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It’s hero time for KPFZ-FM, Lake County community radio

KPFZ 88.1 FMA letter in the Ukiah Daily Journal praises Lakeport community station KPFZ-FM for suspending its regular schedule and going to 24/7 live coverage of the area’s gigantic fire:

“the programming focus shifted almost immediately when news of the fire took hold and for the most part, regular programming has been side-lined for the primary purpose of making sure the latest information is available to victims, their families and friends — and anyone who wants to help or is interested in keeping up with the latest information from official reporting agencies.”

The Valley Fire has now been declared the number three worst conflagration in California history. Almost 1,800 structures have been destroyed across 75,000 acres. KPFZ’s website is covered with alerts and updates about the situation.

The San Jose Mercury News has noted KPFZ’s dogged on-air assistance, publishing an account of the station’s live coverage:

“Hi, this is Rick from Seventh-day Adventist on Park Avenue,” said the caller from one of the evacuation centers in Lakeport last week. “We could use kitchen workers — for the last four days, they’ve been working their tails off. The other thing that came up was luncheon meats, turkey or chicken — and belts. We have many pants but few belts. Is it OK that I ask?”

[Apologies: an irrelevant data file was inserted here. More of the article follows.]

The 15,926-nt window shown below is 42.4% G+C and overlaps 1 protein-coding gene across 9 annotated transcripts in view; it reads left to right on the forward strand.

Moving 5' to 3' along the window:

“That’s why we’re here,” said Andy Weiss, who on a normal day hosts “Pagan World Views” but was fiddling with the sound board one morning last week to answer the on-air call-in line instead.

If you want to know more about KPFZ, the station has published an entertaining history of itself. It notes that the operation began 20 years ago when a small group of “aficionados” gathered in Clearlake Oaks to discuss the possibility of a non-commercial signal. Apparently they mapped out their initial plans around a wood stove. “Had they known what lay ahead,” the narrative continues, “the difficulties, the obstacles, the David vs. Goliath odds, the various incarnations – they might have been better off adjourning to a warm pub and forgetting their plans.”

I wonder how many community radio stations share a similar creation story. In any event, thanks to the naïveté of those founders, the people of Lake County have a radio outlet that they can count on even during the worst emergencies. I’m glad the aforementioned aficionados stayed away from that nice cozy pub; bet lots of other people are, too.

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